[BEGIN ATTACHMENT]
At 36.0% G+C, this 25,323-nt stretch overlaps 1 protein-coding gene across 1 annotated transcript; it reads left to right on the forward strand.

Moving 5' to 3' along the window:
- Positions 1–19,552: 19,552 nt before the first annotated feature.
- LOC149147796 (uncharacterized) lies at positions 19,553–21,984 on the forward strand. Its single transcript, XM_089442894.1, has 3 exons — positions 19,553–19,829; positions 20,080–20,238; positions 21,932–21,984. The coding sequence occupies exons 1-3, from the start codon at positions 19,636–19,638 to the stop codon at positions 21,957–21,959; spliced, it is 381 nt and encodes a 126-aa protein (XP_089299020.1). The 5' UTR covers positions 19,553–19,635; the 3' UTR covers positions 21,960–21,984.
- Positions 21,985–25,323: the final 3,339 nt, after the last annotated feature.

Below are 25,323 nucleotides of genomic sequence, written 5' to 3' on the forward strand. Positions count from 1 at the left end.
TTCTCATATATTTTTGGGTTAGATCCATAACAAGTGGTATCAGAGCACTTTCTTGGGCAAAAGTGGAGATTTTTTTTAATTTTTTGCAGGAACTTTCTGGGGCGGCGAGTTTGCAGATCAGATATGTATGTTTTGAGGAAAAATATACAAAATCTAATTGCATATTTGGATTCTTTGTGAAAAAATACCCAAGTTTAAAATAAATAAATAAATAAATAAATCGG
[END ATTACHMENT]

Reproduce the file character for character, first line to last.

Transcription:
At 36.0% G+C, this 25,323-nt stretch overlaps 1 protein-coding gene across 1 annotated transcript; it reads left to right on the forward strand.

Moving 5' to 3' along the window:
- Positions 1–19,552: 19,552 nt before the first annotated feature.
- LOC149147796 (uncharacterized) lies at positions 19,553–21,984 on the forward strand. Its single transcript, XM_089442894.1, has 3 exons — positions 19,553–19,829; positions 20,080–20,238; positions 21,932–21,984. The coding sequence occupies exons 1-3, from the start codon at positions 19,636–19,638 to the stop codon at positions 21,957–21,959; spliced, it is 381 nt and encodes a 126-aa protein (XP_089299020.1). The 5' UTR covers positions 19,553–19,635; the 3' UTR covers positions 21,960–21,984.
- Positions 21,985–25,323: the final 3,339 nt, after the last annotated feature.

Below are 25,323 nucleotides of genomic sequence, written 5' to 3' on the forward strand. Positions count from 1 at the left end.
TTCTCATATATTTTTGGGTTAGATCCATAACAAGTGGTATCAGAGCACTTTCTTGGGCAAAAGTGGAGATTTTTTTTAATTTTTTGCAGGAACTTTCTGGGGCGGCGAGTTTGCAGATCAGATATGTATGTTTTGAGGAAAAATATACAAAATCTAATTGCATATTTGGATTCTTTGTGAAAAAATACCCAAGTTTAAAATAAATAAATAAATAAATAAATCGG